The role played by Argan in the culture of his time, his great skill as an art historian, intellectual and militant critic, and attempts to summarize his impact on the present.
Approaching the subject from many different points of view, art critics, art historians, architects, archaeologists and philosophers such as Maurizio Calvesi, Antonio Pinelli, Salvatore Settis, Irving Lavin, Paolo Portoghesi, Andrea Carandini and many others talk about Argan the man and his critical thought. Promoted by the National Committee for the Celebrations of Giulio Carlo Argan, the book gathers together the papers of two international conferences held in Rome (at the Accademia Nazionale dei Lincei, 19 November 2009, and the “La Sapienza” University, 9-11 December 2010) to mark the centenary of Argan’s birth.
The papers given at the conferences, together with a selection of photographs, letters and documents from the Argan archives, published here for the first time, demonstrate the sheer breadth of the subjects studied by Argan, his commitment to defending our artistic heritage and promoting culture, the key role played by him in terms of theoretical thought and his personal support for new trends in contemporary art and architecture.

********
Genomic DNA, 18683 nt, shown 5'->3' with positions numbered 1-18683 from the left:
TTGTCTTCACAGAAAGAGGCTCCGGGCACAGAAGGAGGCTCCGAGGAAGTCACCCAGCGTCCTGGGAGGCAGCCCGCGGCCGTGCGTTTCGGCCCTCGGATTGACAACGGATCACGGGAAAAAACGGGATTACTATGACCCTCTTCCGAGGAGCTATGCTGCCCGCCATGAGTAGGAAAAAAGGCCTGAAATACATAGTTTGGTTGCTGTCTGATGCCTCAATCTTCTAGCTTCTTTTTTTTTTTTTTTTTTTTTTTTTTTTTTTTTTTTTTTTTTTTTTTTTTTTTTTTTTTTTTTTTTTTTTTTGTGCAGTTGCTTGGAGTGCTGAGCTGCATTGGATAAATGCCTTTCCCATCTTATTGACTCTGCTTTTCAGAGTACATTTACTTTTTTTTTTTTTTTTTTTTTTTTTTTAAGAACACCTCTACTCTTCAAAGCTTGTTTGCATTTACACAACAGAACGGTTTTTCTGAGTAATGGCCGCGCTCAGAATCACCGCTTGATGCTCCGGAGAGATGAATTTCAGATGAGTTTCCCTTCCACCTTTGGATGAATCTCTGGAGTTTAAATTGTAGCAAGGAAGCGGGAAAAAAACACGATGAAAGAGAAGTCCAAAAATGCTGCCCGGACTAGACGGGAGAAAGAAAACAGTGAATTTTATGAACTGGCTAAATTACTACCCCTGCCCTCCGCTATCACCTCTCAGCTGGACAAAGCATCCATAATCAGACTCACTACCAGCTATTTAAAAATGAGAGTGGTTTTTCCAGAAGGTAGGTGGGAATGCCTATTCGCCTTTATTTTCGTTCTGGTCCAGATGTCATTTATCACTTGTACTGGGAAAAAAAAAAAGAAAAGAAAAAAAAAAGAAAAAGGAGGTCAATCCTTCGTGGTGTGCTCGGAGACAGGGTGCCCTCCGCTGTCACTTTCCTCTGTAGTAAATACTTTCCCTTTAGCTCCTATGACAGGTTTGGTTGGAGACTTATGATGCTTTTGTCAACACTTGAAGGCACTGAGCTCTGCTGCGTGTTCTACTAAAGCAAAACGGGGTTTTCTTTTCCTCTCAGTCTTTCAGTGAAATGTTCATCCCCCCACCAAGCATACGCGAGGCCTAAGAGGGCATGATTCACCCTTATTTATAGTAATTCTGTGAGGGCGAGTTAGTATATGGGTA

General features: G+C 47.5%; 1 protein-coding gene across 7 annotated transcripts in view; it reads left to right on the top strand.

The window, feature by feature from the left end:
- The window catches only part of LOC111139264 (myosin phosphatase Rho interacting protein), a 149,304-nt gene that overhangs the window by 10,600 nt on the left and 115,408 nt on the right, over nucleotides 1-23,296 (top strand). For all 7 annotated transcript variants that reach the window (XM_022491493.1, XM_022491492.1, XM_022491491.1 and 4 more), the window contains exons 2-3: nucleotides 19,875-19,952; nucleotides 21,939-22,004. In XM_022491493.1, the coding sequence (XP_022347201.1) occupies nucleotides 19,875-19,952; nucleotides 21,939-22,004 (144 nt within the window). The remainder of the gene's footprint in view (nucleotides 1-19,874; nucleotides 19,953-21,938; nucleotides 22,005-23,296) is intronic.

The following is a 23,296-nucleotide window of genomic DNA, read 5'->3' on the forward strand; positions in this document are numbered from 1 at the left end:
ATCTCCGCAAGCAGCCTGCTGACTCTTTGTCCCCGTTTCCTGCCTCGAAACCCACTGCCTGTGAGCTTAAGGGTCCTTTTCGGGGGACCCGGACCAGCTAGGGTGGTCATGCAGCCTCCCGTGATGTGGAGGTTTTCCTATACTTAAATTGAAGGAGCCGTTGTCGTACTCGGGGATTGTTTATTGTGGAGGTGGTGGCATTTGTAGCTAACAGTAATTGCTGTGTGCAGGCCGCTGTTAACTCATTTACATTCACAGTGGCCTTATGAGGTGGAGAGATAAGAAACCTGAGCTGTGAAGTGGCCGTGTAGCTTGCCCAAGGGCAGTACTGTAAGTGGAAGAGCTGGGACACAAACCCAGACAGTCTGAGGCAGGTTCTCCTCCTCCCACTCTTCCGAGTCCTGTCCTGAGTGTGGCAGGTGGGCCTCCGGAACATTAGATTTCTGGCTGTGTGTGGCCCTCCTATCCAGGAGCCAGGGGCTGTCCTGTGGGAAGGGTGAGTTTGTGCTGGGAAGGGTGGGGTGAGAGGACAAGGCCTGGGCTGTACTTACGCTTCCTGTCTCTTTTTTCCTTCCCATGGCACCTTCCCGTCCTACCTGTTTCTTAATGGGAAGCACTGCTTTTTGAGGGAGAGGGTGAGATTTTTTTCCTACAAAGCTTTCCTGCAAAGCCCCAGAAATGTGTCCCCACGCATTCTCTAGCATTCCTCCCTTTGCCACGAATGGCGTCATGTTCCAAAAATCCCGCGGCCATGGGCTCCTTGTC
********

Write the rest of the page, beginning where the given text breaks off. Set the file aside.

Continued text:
Giulio Carlo Argan: He was one of Italy’s leading art historians, an intellectual of international standing, an emeritus professor who became Mayor of Rome and a Senator of the Italian Republic. During his long, busy life, he made contact with leading intellectuals, politicians, scholars and artists in Italy and abroad. Between 1933 and 1955 he was an exemplary civil servant; along with Cesare Brandi, he championed and founded the Istituto Centrale del Restauro (Central Restoration Institute); for 20 years he served on the Consiglio Superiore delle Antichità e Belle Arti (Steering Committee for Antiquities and the Arts); he chaired the Comité International d’Histoire de l’Art (CIHA) and the Associazione Internazionale dei Critici d’Arte (International Association of Art Critics); he founded and edited periodicals and serial magazines; he was a member of the world’s oldest academy, the Accademia Nazionale dei Lincei and of many other academies in Italy and abroad, and also became head of Einaudi the publisher’s. His textbook on art for high schools, his many books and assiduous activity as a critic, teacher and promoter of information left an indelible mark on the Italian culture of the 20th century, helping not only to expand the scope of methodological discussion but make culture accessible to a wider audience.